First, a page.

National Weather Service Portland OR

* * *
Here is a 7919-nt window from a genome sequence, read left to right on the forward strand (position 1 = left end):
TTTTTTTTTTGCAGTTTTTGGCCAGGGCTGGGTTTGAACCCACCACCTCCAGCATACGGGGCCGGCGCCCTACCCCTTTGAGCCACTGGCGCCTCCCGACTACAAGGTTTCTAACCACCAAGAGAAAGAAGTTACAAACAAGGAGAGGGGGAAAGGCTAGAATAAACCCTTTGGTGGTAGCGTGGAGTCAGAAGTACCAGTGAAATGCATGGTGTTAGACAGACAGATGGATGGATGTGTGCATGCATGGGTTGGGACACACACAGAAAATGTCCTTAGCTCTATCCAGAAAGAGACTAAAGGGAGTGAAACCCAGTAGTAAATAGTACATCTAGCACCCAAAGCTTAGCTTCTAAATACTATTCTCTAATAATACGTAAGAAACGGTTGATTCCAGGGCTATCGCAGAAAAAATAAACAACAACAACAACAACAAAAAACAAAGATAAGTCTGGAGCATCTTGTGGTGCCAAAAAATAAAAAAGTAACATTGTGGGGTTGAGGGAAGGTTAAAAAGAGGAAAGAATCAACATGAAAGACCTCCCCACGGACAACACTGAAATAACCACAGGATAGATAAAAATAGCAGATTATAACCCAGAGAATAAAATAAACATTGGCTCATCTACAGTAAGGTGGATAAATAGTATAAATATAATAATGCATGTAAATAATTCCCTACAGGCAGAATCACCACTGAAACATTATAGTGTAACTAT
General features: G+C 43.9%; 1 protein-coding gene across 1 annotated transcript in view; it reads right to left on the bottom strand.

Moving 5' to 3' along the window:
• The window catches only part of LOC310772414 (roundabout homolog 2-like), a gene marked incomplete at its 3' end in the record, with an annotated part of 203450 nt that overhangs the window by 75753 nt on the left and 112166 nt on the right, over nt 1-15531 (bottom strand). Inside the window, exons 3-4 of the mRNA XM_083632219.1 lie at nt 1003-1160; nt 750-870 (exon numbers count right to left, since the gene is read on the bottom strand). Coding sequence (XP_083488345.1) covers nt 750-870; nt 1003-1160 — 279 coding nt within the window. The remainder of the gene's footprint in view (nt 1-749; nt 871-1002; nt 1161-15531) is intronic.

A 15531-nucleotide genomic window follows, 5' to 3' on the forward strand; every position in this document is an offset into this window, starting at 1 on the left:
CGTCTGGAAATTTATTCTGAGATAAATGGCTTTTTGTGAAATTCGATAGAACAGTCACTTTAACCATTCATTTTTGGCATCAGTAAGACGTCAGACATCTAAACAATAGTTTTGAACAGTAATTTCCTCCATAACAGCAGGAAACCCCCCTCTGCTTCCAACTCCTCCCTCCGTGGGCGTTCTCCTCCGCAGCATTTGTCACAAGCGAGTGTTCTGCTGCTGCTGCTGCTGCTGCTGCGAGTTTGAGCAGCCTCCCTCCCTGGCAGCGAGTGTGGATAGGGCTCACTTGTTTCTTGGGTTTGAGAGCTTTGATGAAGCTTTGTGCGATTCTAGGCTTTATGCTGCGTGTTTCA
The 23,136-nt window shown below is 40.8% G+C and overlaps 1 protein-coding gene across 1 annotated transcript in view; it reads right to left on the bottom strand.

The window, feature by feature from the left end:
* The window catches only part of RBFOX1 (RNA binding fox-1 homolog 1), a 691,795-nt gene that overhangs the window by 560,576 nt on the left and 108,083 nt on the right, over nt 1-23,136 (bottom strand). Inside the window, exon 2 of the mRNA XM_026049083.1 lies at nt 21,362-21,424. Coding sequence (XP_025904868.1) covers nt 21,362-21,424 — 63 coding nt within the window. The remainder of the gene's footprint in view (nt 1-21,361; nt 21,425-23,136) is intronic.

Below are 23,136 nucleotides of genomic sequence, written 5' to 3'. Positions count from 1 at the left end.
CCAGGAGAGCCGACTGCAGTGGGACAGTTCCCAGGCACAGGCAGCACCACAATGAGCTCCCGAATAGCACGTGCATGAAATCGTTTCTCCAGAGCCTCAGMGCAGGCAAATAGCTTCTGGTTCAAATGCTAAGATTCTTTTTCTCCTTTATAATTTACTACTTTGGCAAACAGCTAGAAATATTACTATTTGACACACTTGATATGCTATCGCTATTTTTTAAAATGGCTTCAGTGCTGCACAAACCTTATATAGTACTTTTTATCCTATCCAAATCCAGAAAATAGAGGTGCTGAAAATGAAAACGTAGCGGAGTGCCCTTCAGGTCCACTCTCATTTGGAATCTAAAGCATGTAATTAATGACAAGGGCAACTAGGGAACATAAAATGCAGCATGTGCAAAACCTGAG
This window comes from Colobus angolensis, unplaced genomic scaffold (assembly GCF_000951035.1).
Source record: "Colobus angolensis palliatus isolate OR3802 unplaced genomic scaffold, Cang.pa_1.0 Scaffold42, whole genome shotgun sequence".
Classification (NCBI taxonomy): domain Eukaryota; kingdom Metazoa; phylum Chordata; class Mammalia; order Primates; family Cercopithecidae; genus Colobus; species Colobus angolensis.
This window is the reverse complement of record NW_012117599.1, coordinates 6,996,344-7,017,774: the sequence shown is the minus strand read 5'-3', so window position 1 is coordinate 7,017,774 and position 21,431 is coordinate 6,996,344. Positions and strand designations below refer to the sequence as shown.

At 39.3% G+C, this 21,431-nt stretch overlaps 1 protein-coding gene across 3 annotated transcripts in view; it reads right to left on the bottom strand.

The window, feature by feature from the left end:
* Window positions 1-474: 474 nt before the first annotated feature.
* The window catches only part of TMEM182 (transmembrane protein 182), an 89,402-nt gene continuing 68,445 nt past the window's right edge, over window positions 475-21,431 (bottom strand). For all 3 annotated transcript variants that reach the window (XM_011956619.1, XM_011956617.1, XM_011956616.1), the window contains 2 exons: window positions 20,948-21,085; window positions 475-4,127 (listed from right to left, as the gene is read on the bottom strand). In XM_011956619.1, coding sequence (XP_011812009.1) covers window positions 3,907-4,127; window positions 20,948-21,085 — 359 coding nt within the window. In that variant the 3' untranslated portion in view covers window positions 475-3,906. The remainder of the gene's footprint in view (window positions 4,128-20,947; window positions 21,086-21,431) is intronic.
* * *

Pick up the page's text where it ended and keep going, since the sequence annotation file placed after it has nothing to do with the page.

838 PM PDT Mon Oct 4 2021 Updated Aviation Discussion .SYNOPSIS...A front will bring light rain to much of the area on Tuesday, with some showers to follow on Wednesday. The cool and unsettled pattern will then persist through the weekend, with additional rain chances Friday and Sunday. && .SHORT TERM...THIS EVENING THROUGH WEDNESDAY NIGHT..Water vapor satellite imagery shows a closed upper low diving southeast across the Gulf of Alaska towards the Pacific Northwest. Differential positive vorticity advection (DPVA) ahead of this feature will lead to surface cyclogenesis today and tonight, with the surface low gradually approaching the coast as it moves north-northeast into the Olympic Peninsula around lunchtime tomorrow. As the low passes closest to the coast tomorrow morning, there will be some breezy southerly winds there, with several high-resolution models suggesting a quick burst of gusts to around 45 mph along the southwest Washington coast at some point in the 6AM to noon timeframe. During that period, gusts to 25-30 mph will be possible in the Willamette Valley as well, so it will be a breezy commute for many tomorrow morning. Rain will also spread east from the coast beginning around 4-6AM PDT. Unfortunately, even the high resolution model guidance is in chaotic disarray in its forecast for the arrival time of heaviest precipitation in the Willamette Valley, but the average of the extremes would suggest the bulk of the rain will arrive around noon to 1 PM. While the forecast reflects this supposedly "most likely" scenario, it is important to be aware that some rain could arrive early enough to thwart any outdoor morning plans, especially if the HRRR is correct in its depiction of an earlier rain arrival. The rain should last for much of the day - clearing from the coast to the eastern Willamette Valley between 6 PM and around midnight - but given this is stratiform rain in an area of weak isentropic lift, rainfall totals are looking pretty anemic. For example, at PDX the NBM`s forecast storm total precipitation through Thursday morning is only 0.14", and its chance for wetting rain (i.e., 0.25") is only around 12%. Tomorrow night, the a reinforcing cold front arrives ahead of the secondary surface low. This one is progged to be better aligned with the upper level low and hence coldest temperatures aloft, so some deeper showers will be possible along the coast, where ample boundary layer moisture and warmth (from relatively warm ocean temperatures as the atmosphere cools after sunset) will induce an unstable vertical thermal profile. Some thunder cannot be ruled out from the north Oregon/southwest Washington shoreline into the Coast Range, where NBM and HREF suggest 10-20% thunder probabilities during the Tuesday night into Wednesday evening time period, so have added that to the forecast for those areas. Some isolated to scattered showers should be around in the rest of the area on Wednesday as well, but the thunder chances are looking low away from the coast given surface heating for instability should be weak. Otherwise, it will be a cool upcoming couple of days, with temperatures unlikely to surpass 65F in most locations, along the coast and inland alike, both Tuesday and Wednesday. In fact, NBM suggests only a 27% chance for temperatures to surpass 60 at PDX on Wednesday. -Bumgardner. && .LONG TERM...THURSDAY THROUGH SUNDAY...The upper trough remains in place through Friday, before a shortwave ridge builds in for the first part of the weekend. A shortwave impulse on the back side of the upper low should bring the area another shot at some rain on Friday and Friday night, but things should clear out on Saturday with the entrance of the ridge. If the area can see some sun on Saturday, it will likely be the warmest (or least cool) day in the entire forecast period for the Willamette Valley, with a ~70% chance of exceeding 60F and a ~25% chance for exceeding 65F at PDX according to the NBM. Thereafter, ensemble agreement is quite high in the pattern trend through the remainder of the long-term period. (Granted, model consensus implies model forecast precision, and not necessarily accuracy.) All four cluster solutions on WPC`s cluster analysis tool page suggest some degree of troughing by the end of the period, though there are some discrepancies between solutions on the depth of it - the deepest (which is also composed of the greatest number of ensemble members) having our area under a -21 to -24 decameter 500mb height anomaly and the shallowest having our area under a -9 to -12 decameter anomaly. Should this pattern materialize, it would favor sub-normal temperatures and above-normal precipitation. Depending on how the kinematic and thermodynamic fields align with the trough these ensemble clusters are forecasting will impact our area Sunday into Monday, there may be another chance for thunder over a large portion of the area. But, given the uncertainty in any forecast 7 days out, the addition of thunder will be forgone for now. -Bumgardner && .AVIATION...Southwest flow aloft continues through Tuesday morning ahead of an approaching upper trough. Mid to high level clouds continue to stream into the area resulting in predominately VFR for inland areas. Coastal areas not currently with IFR conditions are expected to slowly deteriorate towards MVFR/IFR through 06Z Tuesday as a front approaches the coast tonight. This front will likely reach the coast around 09Z to 12Z Tuesday bringing rain and will likely maintain a mixture of MVFR/IFR conditions along the coast. The front will continue moving inland and start impacting inland locations around 15Z Tuesday to 18Z Tuesday, bringing light rain and a chance of cigs lowering to MVFR. For detailed regional Pac NW aviation weather information, go online to: KPDX AND APPROACHES...VFR conditions with broken to scattered high clouds. Light northwest winds will likely turn southwest around 12Z Tuesday. MVFR cigs possible with light rain after 15Z Tuesday. /42 && .MARINE...High pressure offshore will continue to weaken tonight as as a low pressure system approaches. Northerly winds will diminish tonight then turn more southerly after midnight. Seas have been slow to subside today but should fall under 10 feet by early Monday evening. Latest models depict a compact low (around 1002 mb) that will likely move northeast through the northern outer waters Tuesday morning. Southerly winds ahead of an associated cold front will quickly increase to around 20 to 30 kts and likely spread across all coastal waters by 5 am. The strongest winds are expected to occur near the low center, mainly in PZZ270 (northern outer waters) where gale force wind gusts to 35 kt will be possible but should be brief as the low moves through rather quickly. If the track of the surface low shifts further east then parts of the inner coastal waters, mainly north of Cascade head, could also see a period of these stronger wind gusts. The low is expected to weaken as it exits the region and moves onshore near the Olympic Peninsula of western Washington. Winds will turn westerly behind the front by Tuesday afternoon and are expected to fall below Small Craft Advisory levels. A weaker low pressure system will move across the coastal waters Wednesday morning. Winds will back to southwesterly and increase somewhat to around 15 to 20 kt early Wed morning. Westerly winds will then transition to become northerly by Wed night with speeds of around 10 to 15 kt likely through Thursday as high pressure builds back in. This will likely be short lived as the longer range models show another front approaching the coastal waters on Friday. Seas are expected to remain in the 7 to 9 feet range at around 10 to 12 seconds through Tuesday night. A northwesterly swell around 10 feet this afternoon is expected to subside to around 6 to 8 ft overnight into Tuesday morning. Seas will likely become choppy, and may once again touch 10 feet, as the low pressure system moves through the northern waters Tuesday morning. Behind the front a westerly swell around 7 ft is expected to gradually increase by Wed morning to around 8 to 10 ft at 10 to 11 seconds. By Thursday morning seas are again expected to subside to around 4 to 6 ft where they will likely stay through Friday. /DH && .PQR WATCHES/WARNINGS/ADVISORIES... OR...None. WA...None. PZ...Small Craft Advisory from 3 AM to 2 PM PDT Tuesday for Waters from Cape Shoalwater WA to Cascade Head OR from 10 to 60 nm. Small Craft Advisory from 5 AM to 1 PM PDT Tuesday for Coastal waters from Cape Shoalwater WA to Cascade Head OR out 10 nm. Small Craft Advisory from 2 AM to 11 AM PDT Tuesday for Waters from Cascade Head to Florence OR from 10 to 60 nm. Small Craft Advisory from 4 AM to 9 AM PDT Tuesday for Coastal waters from Cascade Head to Florence OR out 10 nm. && $$